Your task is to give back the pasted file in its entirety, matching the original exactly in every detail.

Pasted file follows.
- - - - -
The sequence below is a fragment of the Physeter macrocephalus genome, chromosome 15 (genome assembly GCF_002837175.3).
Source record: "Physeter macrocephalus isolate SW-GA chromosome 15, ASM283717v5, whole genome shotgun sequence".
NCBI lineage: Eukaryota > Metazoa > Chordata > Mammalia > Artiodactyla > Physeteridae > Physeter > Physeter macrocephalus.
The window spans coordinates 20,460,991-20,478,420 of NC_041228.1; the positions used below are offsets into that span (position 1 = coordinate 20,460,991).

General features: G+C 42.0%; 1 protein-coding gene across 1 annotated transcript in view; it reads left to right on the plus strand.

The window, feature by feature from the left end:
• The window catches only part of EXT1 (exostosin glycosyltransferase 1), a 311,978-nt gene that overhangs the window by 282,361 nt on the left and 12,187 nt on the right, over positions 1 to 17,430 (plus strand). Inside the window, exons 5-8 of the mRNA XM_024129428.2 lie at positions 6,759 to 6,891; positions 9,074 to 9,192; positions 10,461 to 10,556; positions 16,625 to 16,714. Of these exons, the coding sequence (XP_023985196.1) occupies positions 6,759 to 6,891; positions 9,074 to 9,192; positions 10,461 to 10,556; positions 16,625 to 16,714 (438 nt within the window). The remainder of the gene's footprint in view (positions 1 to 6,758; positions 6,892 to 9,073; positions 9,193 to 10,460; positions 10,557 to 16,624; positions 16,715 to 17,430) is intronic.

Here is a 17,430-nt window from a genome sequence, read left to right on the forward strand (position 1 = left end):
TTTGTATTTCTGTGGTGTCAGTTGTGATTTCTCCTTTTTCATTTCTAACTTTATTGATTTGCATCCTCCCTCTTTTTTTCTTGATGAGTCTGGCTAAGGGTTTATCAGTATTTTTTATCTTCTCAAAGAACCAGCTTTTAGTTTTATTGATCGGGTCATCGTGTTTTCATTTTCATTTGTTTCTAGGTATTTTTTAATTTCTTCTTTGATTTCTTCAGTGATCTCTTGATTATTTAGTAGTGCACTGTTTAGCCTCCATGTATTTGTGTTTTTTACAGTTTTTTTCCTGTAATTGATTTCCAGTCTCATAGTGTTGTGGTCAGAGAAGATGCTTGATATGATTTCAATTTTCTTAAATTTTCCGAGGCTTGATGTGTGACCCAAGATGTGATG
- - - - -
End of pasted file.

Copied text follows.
The sequence below is a fragment of the Physeter macrocephalus genome, chromosome 15 (genome assembly GCF_002837175.3).
Source record: "Physeter macrocephalus isolate SW-GA chromosome 15, ASM283717v5, whole genome shotgun sequence".
NCBI lineage: Eukaryota > Metazoa > Chordata > Mammalia > Artiodactyla > Physeteridae > Physeter > Physeter macrocephalus.
The window spans coordinates 20,460,991-20,478,420 of NC_041228.1; the positions used below are offsets into that span (position 1 = coordinate 20,460,991).

General features: G+C 42.0%; 1 protein-coding gene across 1 annotated transcript in view; it reads left to right on the plus strand.

The window, feature by feature from the left end:
• The window catches only part of EXT1 (exostosin glycosyltransferase 1), a 311,978-nt gene that overhangs the window by 282,361 nt on the left and 12,187 nt on the right, over positions 1 to 17,430 (plus strand). Inside the window, exons 5-8 of the mRNA XM_024129428.2 lie at positions 6,759 to 6,891; positions 9,074 to 9,192; positions 10,461 to 10,556; positions 16,625 to 16,714. Of these exons, the coding sequence (XP_023985196.1) occupies positions 6,759 to 6,891; positions 9,074 to 9,192; positions 10,461 to 10,556; positions 16,625 to 16,714 (438 nt within the window). The remainder of the gene's footprint in view (positions 1 to 6,758; positions 6,892 to 9,073; positions 9,193 to 10,460; positions 10,557 to 16,624; positions 16,715 to 17,430) is intronic.

Here is a 17,430-nt window from a genome sequence, read left to right on the forward strand (position 1 = left end):
TTTGTATTTCTGTGGTGTCAGTTGTGATTTCTCCTTTTTCATTTCTAACTTTATTGATTTGCATCCTCCCTCTTTTTTTCTTGATGAGTCTGGCTAAGGGTTTATCAGTATTTTTTATCTTCTCAAAGAACCAGCTTTTAGTTTTATTGATCGGGTCATCGTGTTTTCATTTTCATTTGTTTCTAGGTATTTTTTAATTTCTTCTTTGATTTCTTCAGTGATCTCTTGATTATTTAGTAGTGCACTGTTTAGCCTCCATGTATTTGTGTTTTTTACAGTTTTTTTCCTGTAATTGATTTCCAGTCTCATAGTGTTGTGGTCAGAGAAGATGCTTGATATGATTTCAATTTTCTTAAATTTTCCGAGGCTTGATGTGTGACCCAAGATGTGATG